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Minister ‘should step in to reduce university losses from pandemic’

Image: Loves Makes A Way [CC BY-SA 2.0], via Wikimedia Commons

Policy analyst calls on Tehan to postpone performance-based funding targets and increase maximum grants

Australia’s universities will face “mass job losses” unless the federal government steps in with a targeted rescue package to help deal with the rapid decline in income from international student enrolments, the National Tertiary Education Union has said.

However, higher education policy analyst Andrew Norton has suggested that the government could ease the financial burden by postponing its performance-based funding policies for universities. He argues that federal education minister Dan Tehan (pictured) has the power to do this.

Union president Alison Barnes has estimated that tens of thousands of jobs could go as universities struggle to manage large debts caused by the impacts of the Covid-19 pandemic. 

“Our sector was hit earlier and harder by Covid-19 than many others due to the decimation of international student income,” she said in a union statement.

“Higher education is our third-largest export industry. We are the sector that delivers the health and medical research to save lives, find vaccines and cure disease. We are the sector who can reskill the workforce in a downturn.”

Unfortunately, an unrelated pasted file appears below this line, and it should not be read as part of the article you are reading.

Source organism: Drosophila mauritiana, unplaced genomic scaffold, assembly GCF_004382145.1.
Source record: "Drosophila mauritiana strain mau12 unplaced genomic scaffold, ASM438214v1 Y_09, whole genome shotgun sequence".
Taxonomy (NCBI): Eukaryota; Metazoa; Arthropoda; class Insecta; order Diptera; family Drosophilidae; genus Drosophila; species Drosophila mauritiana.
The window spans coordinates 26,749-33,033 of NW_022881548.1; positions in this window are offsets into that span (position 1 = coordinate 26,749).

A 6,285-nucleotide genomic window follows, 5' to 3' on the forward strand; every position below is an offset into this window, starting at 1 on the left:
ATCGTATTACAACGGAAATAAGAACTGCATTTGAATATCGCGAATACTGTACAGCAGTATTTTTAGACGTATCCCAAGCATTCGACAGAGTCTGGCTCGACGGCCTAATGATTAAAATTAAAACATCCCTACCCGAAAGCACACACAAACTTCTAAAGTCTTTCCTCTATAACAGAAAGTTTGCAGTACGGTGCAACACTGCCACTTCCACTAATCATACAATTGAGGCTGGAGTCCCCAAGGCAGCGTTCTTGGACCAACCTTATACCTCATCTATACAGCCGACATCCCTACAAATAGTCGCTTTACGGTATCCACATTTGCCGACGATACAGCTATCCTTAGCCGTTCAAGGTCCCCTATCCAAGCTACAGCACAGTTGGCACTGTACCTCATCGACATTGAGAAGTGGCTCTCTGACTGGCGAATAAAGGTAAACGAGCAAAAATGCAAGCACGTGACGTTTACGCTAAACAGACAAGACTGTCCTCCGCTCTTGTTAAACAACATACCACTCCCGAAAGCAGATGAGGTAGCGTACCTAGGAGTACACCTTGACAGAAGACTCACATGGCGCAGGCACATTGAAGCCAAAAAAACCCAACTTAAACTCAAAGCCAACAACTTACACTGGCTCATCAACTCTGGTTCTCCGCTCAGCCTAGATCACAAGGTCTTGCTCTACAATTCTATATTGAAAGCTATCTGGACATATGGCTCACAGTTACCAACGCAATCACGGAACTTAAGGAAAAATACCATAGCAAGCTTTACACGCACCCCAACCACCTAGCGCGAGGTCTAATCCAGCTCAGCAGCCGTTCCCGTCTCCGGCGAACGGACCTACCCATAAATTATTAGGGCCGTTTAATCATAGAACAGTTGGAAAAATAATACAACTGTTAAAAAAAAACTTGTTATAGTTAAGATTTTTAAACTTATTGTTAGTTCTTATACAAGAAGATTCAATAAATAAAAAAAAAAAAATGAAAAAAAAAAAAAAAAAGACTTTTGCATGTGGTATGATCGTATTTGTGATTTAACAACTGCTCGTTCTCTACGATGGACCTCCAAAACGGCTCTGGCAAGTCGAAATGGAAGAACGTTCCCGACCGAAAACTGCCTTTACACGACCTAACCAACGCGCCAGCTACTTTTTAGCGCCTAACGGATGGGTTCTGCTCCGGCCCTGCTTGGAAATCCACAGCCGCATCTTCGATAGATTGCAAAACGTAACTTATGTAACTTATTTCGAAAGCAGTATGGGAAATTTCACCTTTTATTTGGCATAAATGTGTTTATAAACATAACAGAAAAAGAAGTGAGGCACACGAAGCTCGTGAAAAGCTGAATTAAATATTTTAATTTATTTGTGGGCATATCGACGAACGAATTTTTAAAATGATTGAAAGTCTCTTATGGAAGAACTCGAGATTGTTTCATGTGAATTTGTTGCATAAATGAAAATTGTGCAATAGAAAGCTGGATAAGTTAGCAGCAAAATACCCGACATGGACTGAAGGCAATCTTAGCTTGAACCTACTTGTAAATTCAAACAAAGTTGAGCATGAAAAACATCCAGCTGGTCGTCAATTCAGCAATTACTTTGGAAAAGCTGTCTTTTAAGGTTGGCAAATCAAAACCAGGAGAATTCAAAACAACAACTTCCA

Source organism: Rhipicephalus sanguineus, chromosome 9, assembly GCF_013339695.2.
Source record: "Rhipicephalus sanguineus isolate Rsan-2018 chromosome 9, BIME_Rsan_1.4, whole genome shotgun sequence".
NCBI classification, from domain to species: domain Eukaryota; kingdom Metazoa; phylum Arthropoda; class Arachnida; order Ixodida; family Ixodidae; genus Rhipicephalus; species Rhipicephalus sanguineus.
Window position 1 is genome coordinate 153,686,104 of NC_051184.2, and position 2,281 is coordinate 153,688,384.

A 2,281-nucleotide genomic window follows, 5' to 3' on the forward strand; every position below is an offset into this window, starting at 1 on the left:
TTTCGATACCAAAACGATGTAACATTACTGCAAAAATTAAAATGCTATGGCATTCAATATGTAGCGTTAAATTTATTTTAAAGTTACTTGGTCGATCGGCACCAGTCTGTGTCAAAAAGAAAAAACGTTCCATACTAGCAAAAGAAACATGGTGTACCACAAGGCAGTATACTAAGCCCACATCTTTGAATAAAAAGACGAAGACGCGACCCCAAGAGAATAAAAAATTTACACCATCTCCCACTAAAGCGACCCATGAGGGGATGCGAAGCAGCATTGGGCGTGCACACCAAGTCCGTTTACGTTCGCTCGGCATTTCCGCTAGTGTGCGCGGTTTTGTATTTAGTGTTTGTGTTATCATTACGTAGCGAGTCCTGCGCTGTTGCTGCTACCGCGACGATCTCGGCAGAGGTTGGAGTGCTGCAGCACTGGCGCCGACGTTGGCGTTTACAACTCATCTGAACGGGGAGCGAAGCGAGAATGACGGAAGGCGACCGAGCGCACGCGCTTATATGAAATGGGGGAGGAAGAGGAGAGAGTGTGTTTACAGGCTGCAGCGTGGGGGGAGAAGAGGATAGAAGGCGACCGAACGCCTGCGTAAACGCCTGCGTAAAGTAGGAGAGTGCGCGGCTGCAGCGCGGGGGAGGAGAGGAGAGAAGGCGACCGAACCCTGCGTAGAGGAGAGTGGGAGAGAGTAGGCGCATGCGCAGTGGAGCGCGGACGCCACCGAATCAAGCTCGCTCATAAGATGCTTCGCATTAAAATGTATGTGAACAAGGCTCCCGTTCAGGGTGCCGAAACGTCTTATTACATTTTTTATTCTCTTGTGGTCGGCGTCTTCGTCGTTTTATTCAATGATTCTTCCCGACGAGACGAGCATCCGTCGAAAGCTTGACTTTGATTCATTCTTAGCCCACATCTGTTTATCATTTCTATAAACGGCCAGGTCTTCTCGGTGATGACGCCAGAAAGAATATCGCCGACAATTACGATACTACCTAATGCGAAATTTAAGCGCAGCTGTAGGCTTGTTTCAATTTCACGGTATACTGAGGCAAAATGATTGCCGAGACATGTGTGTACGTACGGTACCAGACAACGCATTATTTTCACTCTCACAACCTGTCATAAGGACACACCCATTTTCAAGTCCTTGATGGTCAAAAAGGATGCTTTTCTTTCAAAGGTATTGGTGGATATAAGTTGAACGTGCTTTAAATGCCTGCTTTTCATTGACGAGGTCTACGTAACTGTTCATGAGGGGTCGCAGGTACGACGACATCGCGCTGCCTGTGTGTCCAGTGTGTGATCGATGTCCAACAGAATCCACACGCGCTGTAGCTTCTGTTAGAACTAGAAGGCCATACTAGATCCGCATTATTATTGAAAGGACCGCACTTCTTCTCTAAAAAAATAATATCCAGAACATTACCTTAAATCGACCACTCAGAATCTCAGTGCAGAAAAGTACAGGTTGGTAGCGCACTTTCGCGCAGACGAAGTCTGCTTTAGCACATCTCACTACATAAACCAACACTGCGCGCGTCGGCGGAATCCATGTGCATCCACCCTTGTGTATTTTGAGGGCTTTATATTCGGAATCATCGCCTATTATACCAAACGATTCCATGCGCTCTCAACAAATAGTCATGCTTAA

Norton, an honorary fellow at the centre for the study of higher education at the University of Melbourne, has suggested that many estimates about potential job losses at universities “are implausible”.

“There are some pretty high figures circulating about possible university losses due to Covid-19. I have seen no supporting evidence to justify the estimates,” he writes in Commentary from Carlton, his higher education policy blog.

“Nevertheless, 2018 financial data shows many institutions with thin operating margins. We have grounds for concern about how they would manage a major hit to their finances.”

Norton says that Tehan has the ministerial authority and flexibility to rewrite federal grant guidelines, which would allow the government to deliver additional funding for universities.

He says another possible option for Tehan is for the government to take over funding of some university capital works projects through its capital development funding arrangements.

“The government could postpone performance funding targets for a year and increase maximum grants by previous announced population levels. This could easily be included in new funding agreements,” Norton writes.

“The performance funding money has already been approved so the minister could make this decision easily.”